Welcome to the repository for Hue
This is the development-oriented readme. If you want to write notes for
end users, please put them in
The "core" stuff is in
desktop/core/, whereas installable apps live in
apps/. Please place third-party dependencies in the app's ext-py/
The typical directory structure for inside an application includes:
- for Python code
- for configuration (
.ini) files to be installed
- for static HTML and js resources
- for data to be put through a template engine
- for helpful notes
The python code is structured simply as
where module may be "filebrowser" or "jobsub". Because it is unlikely that
there are going to be huge conflicts, we're going without a deep nested
core/src/desktop/urls.py contains the current layout for top-level URLs.
For the URLs within your application, you should make your own
which will be automatically rooted at
/yourappname/ in the global
apps/hello/src/hello/urls.py for an example.
Also, you'll need these library development packages and tools installed on your system:
- python-simplejson (for the crepo tool)
- MacOS (mac port):
- simplejson (easy_install)
You need to have crepo installed, and preferably on your path. If it is not on your path, set the environment variable
CREPOto point to
crepo.pyfrom that distribution. You can clone crepo from http://github.com/cloudera/crepo.git somewhere else on your system.
To build and get the core server running:
$ export HADOOP_HOME=<path-to-hadoop-home> $ git clone http://github.com/cloudera/hue.git $ cd hue $ make apps $ build/env/bin/hue runserver_plus
To start the helper daemons:
$ build/env/bin/hue beeswax_server $ build/env/bin/hue jobsubd
Now Hue should be running on http://localhost:8000.
Setting up Hadoop
In order to start up a pseudo-distributed cluster with the plugins enabled, run:
$ ./tools/scripts/configure-hadoop.sh all
- 1: What does "Exception: no app!" mean?
Your template has an error in it. Check for messages from the server that look like:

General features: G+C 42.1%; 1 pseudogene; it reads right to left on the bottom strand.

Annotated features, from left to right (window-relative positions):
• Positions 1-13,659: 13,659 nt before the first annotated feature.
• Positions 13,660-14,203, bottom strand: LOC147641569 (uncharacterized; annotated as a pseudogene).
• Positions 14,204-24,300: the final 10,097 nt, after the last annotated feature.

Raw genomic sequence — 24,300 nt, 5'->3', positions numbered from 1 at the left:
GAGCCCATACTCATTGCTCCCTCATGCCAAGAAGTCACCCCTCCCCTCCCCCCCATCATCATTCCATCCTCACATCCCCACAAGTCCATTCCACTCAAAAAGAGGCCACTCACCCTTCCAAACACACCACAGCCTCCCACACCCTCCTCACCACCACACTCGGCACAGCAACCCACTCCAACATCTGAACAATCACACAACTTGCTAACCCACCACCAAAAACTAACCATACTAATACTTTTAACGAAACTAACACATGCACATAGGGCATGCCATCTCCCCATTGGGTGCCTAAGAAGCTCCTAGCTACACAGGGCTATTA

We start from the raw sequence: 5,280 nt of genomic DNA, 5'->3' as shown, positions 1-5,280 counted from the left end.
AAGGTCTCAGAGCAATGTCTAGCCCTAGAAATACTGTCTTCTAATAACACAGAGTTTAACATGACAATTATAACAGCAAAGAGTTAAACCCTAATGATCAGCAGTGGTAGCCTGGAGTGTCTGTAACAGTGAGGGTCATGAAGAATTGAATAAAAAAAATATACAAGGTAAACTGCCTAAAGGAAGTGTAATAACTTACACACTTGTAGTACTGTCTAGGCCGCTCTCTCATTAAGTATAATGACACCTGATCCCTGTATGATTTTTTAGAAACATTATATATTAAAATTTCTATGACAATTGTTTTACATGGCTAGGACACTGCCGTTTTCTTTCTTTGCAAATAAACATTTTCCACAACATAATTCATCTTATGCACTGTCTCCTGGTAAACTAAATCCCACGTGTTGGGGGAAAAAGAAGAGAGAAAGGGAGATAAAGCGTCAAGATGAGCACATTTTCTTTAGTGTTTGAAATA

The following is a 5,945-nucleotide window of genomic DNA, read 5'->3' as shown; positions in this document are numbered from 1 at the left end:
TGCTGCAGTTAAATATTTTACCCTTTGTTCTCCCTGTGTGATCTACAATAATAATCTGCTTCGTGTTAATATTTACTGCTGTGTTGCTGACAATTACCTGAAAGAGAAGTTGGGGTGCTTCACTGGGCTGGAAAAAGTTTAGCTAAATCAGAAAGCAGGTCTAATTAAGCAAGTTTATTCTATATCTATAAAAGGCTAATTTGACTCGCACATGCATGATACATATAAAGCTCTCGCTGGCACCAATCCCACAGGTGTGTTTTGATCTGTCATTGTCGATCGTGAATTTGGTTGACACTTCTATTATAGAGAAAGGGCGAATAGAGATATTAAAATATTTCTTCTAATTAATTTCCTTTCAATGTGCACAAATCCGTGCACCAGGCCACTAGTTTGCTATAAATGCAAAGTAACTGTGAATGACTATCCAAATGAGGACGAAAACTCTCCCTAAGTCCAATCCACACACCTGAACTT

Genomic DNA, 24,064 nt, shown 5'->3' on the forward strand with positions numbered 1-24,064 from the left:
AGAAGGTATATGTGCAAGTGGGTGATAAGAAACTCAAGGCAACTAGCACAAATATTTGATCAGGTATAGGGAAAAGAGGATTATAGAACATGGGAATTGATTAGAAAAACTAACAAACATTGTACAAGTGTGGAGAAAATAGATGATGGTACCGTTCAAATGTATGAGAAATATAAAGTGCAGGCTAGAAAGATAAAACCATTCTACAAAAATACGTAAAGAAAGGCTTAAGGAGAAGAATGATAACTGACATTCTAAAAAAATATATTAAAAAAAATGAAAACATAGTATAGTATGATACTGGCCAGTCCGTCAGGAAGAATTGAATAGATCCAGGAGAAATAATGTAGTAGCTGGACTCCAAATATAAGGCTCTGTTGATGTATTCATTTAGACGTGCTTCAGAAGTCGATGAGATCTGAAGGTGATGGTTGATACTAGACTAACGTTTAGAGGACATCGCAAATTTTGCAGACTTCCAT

INFO:root:Processing exception: Unclosed tag 'if'. Looking for one of: else, endif
- 2: What do I do if I get "There was an error launching ..."?
- Turn on debugging by issuing
dbug.cookie()in a Firebug console.
If you need to name your urls
because there's ambiguity in the view, be sure to prefix the name
with the application name. The url name namespace is global. So
jobsub.list is fine, but
list is not.
Hue is using Django 1.1, which supports the notion of URL namespaces: http://docs.djangoproject.com/en/dev/topics/http/urls/#url-namespaces. We have yet to move over our URLs to this construct. Brownie points for the developer who takes this on.
Using and Installing Thrift
Right now, we check in the generated thrift code. To generate the code, you'll need the thrift binary. Compile it like so:
$ git clone http://github.com/dreiss/thrift.git $ cd thrift $ ./bootstrap.sh $ ./configure --with-py=no --with-java=no --with-perl=no --prefix=$HOME/pub
We exclude python, java, and perl because they don't like to install in prefix. If you look around at configure's --help, there are environment variables that determine where those runtime bindings are installed.
$ make && make install
.thrift files, you can use she-bangs to generate
the python bindings like so:
#!/usr/bin/env thrift -r --gen py:new_style -o ../../../
This file is in reStructuredText. You may run
rst2html README.rst > README.html to produce a HTML.
Profiling Hue Apps
Hue has a profiling system built in, which can be used to analyze server-side performance of applications. To enable profiling:
$ build/env/bin/hue runprofileserver
Then, access the page that you want to profile. This will create files like /tmp/useradmin.users.000072ms.2011-02-21T13:03:39.745851.prof. The format for the file names is /tmp/<app_module>.<page_url>.<time_taken>.<timestamp>.prof.
Hue uses the hotshot profiling library for instrumentation. The documentation for this library is located at: http://docs.python.org/library/hotshot.html.
To make use of the profiling data quickly, you can create a script that does the following:
#!/usr/bin/python import hotshot.stats import sys stats = hotshot.stats.load(sys.argv) stats.sort_stats('cumulative', 'calls') stats.print_stats(100)
This script takes in a .prof file, and orders function calls by the cumulative time spent in that function, followed by the number of times the function was called, and then prints out the top 100 time-wasters. For information on the other stats available, take a look at this website: http://docs.python.org/library/profile.html#pstats.Stats